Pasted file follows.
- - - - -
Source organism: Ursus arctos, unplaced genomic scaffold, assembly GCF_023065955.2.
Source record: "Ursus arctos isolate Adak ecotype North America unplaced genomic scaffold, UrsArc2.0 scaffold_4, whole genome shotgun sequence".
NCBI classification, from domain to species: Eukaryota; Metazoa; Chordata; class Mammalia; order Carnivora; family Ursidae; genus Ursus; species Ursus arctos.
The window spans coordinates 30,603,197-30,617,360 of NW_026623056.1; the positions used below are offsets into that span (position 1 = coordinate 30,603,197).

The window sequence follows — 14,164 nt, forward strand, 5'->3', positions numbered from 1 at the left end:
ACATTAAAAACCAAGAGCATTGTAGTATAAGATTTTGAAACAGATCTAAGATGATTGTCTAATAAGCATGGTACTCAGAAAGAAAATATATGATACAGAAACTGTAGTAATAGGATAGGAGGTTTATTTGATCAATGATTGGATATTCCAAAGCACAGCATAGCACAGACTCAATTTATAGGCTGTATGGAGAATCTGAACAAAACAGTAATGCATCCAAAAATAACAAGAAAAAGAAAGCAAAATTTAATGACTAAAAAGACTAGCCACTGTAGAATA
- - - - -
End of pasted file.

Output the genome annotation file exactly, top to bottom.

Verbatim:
Source organism: Ursus arctos, unplaced genomic scaffold, assembly GCF_023065955.2.
Source record: "Ursus arctos isolate Adak ecotype North America unplaced genomic scaffold, UrsArc2.0 scaffold_4, whole genome shotgun sequence".
NCBI classification, from domain to species: Eukaryota; Metazoa; Chordata; class Mammalia; order Carnivora; family Ursidae; genus Ursus; species Ursus arctos.
The window spans coordinates 30,603,197-30,617,360 of NW_026623056.1; the positions used below are offsets into that span (position 1 = coordinate 30,603,197).

The window sequence follows — 14,164 nt, forward strand, 5'->3', positions numbered from 1 at the left end:
ACATTAAAAACCAAGAGCATTGTAGTATAAGATTTTGAAACAGATCTAAGATGATTGTCTAATAAGCATGGTACTCAGAAAGAAAATATATGATACAGAAACTGTAGTAATAGGATAGGAGGTTTATTTGATCAATGATTGGATATTCCAAAGCACAGCATAGCACAGACTCAATTTATAGGCTGTATGGAGAATCTGAACAAAACAGTAATGCATCCAAAAATAACAAGAAAAAGAAAGCAAAATTTAATGACTAAAAAGACTAGCCACTGTAGAATA